Ph.D Thesis

Ph.D StudentShabtay Ateret
SubjectEnclosed Marine Areas and Infrastructures Along the Israeli
Mediterranean Coast: Burden or Benefit to the
Marine Environment?
DepartmentDepartment of Architecture and Town Planning
Supervisors ASSOCIATE PROF. Michelle Portman
PROF. Yohay Carmel
Full Thesis textFull thesis text - English Version


The growing human population increasingly requires resources from the marine environment, such as energy, food and space. As a result, conservation of the marine environment faces many challenges from coastal infrastructures which greatly affect the marine environment, particularly by bringing about the loss of biodiversity and habitat.  The goal of this study is to integrate marine conservation within marine spatial planning for promoting ecosystem protection in infrastructure areas that limit access to their area.

This research examined coastal infrastructure areas that prohibit unauthorized access to their territory. These infrastructures are typically viewed as threats to the marine environment, yet due to the limited access to their territory, they may support marine ecosystem function and enhance biodiversity. In this research, I developed a marine spatial planning approach which aims to find ways to meet development needs while enhancing marine conservation through improved policy and practices. As a case study I focused on two coastal infrastructures along the Israeli Mediterranean coast which prohibit unauthorized access to their territory. In each case study, I assessed fish and invertebrate species diversity and distribution through field surveys.  Later, I used the Ecopath with Ecosim (EwE) program to construct a food-web model for one of the study sites. The model was used to examine various infrastructure management scenarios and their potential contribution to marine conservation thus highlighting infrastructure management's effect on the surrounding ecosystem.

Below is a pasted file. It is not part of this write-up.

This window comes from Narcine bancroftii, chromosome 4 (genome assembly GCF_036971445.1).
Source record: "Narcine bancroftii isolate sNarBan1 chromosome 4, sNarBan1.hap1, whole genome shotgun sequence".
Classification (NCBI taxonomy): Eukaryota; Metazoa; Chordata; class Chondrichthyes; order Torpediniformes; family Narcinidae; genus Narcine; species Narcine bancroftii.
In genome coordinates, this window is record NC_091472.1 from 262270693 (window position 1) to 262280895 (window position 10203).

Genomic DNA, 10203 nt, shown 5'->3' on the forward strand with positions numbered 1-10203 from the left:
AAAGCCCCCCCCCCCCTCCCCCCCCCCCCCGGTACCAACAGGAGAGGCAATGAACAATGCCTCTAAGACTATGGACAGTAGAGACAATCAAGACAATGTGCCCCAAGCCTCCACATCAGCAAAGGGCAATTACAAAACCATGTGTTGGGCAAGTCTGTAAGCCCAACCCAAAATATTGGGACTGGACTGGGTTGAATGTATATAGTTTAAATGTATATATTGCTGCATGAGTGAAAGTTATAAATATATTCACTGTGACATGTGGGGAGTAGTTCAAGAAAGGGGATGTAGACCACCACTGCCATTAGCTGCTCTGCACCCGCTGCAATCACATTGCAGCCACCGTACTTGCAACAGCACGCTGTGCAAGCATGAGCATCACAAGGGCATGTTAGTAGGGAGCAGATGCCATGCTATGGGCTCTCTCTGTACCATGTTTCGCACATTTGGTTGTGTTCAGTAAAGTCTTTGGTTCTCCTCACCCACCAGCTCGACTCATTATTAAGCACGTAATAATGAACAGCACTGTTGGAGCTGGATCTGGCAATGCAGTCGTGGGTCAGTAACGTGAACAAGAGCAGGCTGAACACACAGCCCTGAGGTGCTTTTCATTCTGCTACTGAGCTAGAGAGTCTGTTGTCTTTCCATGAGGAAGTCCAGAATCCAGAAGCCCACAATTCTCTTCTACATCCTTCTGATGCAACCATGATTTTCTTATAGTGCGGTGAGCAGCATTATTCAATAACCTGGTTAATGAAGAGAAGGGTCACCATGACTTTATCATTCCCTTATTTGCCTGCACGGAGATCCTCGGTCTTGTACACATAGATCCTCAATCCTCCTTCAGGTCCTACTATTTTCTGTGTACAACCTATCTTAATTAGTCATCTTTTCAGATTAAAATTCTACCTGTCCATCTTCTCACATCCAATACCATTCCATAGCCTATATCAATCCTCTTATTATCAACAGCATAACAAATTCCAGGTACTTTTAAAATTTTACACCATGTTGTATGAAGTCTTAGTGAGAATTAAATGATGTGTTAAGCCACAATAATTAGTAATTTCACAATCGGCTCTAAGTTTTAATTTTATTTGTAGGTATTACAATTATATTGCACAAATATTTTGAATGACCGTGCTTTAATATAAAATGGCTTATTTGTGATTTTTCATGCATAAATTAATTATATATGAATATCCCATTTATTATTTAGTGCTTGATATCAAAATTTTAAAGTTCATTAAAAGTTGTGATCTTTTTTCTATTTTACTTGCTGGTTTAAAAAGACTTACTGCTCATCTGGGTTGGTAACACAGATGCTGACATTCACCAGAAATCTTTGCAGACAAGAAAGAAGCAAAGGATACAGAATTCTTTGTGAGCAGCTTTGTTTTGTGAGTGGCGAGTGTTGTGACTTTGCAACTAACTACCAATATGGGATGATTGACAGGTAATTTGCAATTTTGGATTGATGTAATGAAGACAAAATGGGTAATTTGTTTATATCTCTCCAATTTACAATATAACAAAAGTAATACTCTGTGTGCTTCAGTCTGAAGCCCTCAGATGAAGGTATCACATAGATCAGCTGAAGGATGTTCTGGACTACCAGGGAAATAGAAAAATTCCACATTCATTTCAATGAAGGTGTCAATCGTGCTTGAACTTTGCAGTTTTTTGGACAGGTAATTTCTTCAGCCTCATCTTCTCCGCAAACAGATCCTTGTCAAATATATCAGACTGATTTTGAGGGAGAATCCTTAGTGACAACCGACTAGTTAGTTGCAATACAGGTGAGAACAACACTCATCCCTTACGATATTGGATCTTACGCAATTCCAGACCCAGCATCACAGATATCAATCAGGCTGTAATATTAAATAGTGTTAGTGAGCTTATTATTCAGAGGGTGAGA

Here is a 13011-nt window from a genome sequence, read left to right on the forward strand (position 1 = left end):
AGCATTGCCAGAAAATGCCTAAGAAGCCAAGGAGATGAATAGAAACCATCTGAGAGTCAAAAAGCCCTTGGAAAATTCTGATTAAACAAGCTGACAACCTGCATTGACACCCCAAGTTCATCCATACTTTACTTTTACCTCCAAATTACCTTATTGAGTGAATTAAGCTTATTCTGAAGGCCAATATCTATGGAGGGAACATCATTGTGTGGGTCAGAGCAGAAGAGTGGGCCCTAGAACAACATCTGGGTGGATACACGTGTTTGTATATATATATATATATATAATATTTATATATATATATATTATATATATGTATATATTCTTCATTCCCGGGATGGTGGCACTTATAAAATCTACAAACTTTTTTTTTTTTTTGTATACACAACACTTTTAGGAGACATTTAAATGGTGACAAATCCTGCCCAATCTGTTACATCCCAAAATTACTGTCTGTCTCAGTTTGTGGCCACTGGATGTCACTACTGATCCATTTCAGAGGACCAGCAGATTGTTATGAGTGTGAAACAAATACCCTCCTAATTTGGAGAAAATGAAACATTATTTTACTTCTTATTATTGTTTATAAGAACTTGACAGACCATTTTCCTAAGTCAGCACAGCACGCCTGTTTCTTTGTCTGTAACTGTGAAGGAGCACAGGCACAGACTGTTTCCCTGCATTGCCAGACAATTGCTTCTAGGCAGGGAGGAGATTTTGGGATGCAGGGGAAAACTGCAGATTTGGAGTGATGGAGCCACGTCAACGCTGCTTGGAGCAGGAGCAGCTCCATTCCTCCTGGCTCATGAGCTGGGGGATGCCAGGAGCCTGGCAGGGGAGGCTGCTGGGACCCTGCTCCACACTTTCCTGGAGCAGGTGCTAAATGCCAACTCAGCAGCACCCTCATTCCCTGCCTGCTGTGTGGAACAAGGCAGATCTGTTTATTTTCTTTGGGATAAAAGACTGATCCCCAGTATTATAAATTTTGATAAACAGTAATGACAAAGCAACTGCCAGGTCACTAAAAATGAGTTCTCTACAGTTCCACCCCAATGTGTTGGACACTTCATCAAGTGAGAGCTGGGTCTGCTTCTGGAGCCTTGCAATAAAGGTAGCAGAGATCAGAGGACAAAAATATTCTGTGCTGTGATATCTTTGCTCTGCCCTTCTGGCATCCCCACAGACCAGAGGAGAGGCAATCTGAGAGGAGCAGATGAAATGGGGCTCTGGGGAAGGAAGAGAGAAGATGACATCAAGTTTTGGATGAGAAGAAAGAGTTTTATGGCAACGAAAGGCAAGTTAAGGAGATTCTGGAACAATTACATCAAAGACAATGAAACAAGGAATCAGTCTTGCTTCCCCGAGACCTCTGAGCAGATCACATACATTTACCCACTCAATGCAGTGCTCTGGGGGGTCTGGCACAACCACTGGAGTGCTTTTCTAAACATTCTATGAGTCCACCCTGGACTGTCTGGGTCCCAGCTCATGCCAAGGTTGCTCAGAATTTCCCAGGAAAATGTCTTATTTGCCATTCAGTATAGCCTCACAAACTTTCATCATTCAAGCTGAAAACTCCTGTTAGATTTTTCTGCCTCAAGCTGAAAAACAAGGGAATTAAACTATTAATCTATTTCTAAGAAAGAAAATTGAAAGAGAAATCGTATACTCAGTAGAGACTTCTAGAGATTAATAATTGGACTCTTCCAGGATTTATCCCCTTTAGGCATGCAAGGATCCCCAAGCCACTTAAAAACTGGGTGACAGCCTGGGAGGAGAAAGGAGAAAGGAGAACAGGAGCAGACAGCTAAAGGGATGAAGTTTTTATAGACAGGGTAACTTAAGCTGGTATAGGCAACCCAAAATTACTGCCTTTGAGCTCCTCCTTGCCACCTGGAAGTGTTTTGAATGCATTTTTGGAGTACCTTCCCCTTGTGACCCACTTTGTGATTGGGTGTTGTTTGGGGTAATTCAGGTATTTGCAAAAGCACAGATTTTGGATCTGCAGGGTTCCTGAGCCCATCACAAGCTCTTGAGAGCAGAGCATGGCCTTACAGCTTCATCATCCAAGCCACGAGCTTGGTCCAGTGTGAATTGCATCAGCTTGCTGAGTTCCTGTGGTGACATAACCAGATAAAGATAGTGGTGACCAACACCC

The field surveys revealed high species diversity in addition to higher numbers of rare and vulnerable species in enclosed infrastructure areas compared to reference sites. Following the results of the survey which suggest that species abundance and distribution were significantly affected by the infrastructure’s management of access limitations, I focused on two alternatives for the development of the area: For recreation activity versus industrial activity. For each alternative I examined different management strategies to understand the effect of specific management strategies on the ecosystem within the infrastructure. Examination of management scenarios suggests that exclusive management by a single sector may contribute to marine conservation goals even when conservation is not an objective of that sector, whereas cooperative management may not yield the expected contribution to marine conservation goals. The enforcement of access prohibition regulations is expected to maintain the abundance of vulnerable species and therefore may contribute to increased connectivity within a network of existing and proposed marine protected areas along the coast.

These results are a significant contribution to sustainable development and to ecosystem-based management, as they demonstrate a unique approach that allows operation of marine conservation beyond that provided by marine protected areas. Establishing conditions for coastal infrastructure to support marine ecosystems will enhance possibilities for marine conservation within and around sensitive and highly impacted marine areas. These results are especially relevant to the process of marine spatial planning, which can consider the benefit of various users while promoting marine environmental protection. Adopting the suggested planning approach in a planning process may result in creative solutions to marine environmental challenges and therefore may realize sustainable development and ecosystem-based management.